From the master equation for density matrix, it seems that one can have steady state solution requiring the derivative of density matrix equals to zero, but I want to know whether a real open system would reach this steady state after long evolution time?

Or is there any requirement for the open system to reach the steady state? And does the steady state (for example, the number of particles for the open system in the steady state) still decay or not?

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    $\begingroup$ How do you define "reach a steady state?" The most strict reading of steady state is a limit as t approaches infinity, which is never reached by any smoothly varying system. However, there are many slightly varied definitions of "reach a steady state" which are used for practical purposes (such as being "steady state" when your measurement errors are larger than the difference between steady state and not) $\endgroup$ – Cort Ammon May 30 '19 at 15:53
  • $\begingroup$ thank you for your comment @Cort Ammon, I think here we can restrict the discussion without worrying too much about experimental measurements. for example, if I solve the time dependent master equation, I get a time dependent solution, which is possible to show that the system would decay to its ground state after infinite long time, but this seems differ with the steady state which the system is supposed to become after infinite long time, is this a problem ? $\endgroup$ – guangcun May 31 '19 at 1:57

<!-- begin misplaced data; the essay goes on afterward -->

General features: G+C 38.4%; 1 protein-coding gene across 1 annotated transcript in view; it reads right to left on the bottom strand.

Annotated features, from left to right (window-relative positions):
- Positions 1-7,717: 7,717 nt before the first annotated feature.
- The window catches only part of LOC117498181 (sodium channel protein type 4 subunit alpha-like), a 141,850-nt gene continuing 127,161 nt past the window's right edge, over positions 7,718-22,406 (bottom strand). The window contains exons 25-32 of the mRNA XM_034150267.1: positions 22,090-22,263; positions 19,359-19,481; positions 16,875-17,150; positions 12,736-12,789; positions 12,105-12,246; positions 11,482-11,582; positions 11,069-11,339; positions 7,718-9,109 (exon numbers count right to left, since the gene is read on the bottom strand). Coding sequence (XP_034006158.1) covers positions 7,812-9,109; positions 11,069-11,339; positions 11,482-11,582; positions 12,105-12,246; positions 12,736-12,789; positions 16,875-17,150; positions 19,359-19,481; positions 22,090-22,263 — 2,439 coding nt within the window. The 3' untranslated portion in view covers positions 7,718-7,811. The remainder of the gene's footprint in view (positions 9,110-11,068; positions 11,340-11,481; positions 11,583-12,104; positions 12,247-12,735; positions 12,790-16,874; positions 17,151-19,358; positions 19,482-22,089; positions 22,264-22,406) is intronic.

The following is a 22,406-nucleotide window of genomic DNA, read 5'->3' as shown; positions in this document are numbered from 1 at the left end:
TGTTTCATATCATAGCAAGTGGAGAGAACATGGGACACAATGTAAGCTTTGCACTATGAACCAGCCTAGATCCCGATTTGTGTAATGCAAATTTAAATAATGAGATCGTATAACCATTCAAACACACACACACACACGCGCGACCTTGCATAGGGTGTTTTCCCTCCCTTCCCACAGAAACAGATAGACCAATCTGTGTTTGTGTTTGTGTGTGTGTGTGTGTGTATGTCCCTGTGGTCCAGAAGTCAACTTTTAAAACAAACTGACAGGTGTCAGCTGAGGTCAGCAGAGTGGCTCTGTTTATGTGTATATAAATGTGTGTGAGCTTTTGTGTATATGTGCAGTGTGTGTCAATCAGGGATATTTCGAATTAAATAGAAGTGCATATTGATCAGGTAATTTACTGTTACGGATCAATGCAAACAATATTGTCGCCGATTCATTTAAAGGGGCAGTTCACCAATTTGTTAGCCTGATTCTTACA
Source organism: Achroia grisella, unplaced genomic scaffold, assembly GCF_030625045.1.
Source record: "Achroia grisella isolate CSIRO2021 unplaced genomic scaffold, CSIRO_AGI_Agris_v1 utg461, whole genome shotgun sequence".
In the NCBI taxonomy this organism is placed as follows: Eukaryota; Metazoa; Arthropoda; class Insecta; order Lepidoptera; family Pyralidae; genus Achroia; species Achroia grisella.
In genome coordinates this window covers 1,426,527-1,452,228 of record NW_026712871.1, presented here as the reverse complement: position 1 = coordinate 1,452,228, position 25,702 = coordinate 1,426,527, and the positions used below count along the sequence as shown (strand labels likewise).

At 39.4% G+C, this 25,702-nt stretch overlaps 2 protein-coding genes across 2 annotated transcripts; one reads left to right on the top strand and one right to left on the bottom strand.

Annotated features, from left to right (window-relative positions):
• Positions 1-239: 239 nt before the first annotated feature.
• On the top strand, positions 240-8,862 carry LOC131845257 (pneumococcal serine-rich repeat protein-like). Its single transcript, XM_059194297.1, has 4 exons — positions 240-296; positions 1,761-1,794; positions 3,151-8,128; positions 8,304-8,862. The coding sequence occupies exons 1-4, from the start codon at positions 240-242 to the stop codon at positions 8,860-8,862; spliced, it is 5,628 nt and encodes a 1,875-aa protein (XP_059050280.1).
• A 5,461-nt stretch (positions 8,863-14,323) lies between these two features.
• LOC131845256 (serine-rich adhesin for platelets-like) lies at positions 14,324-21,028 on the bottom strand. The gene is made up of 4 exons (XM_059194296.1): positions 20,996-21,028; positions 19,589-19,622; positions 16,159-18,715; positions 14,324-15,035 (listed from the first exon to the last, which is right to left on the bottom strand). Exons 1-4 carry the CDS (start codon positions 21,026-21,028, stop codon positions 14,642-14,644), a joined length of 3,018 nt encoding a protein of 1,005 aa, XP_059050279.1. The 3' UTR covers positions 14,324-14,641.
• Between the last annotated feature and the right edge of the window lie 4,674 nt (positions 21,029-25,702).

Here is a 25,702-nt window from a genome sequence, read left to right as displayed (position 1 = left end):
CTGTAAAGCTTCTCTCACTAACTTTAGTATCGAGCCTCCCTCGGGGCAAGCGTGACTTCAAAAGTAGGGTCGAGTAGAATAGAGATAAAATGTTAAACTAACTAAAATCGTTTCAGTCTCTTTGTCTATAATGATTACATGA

• $\begingroup$ @guangcun A system which is in the ground state is also in a steady state, as its state is not changing with time. $\endgroup$ – probably_someone May 31 '19 at 11:08
  • $\begingroup$ @probabaly_someone, Yes, I agree with you, but the ground state is different with the steady state which directly obtained from taking the master equation (derivative of density matrix) equals zero. am I right ? $\endgroup$ – guangcun May 31 '19 at 11:14

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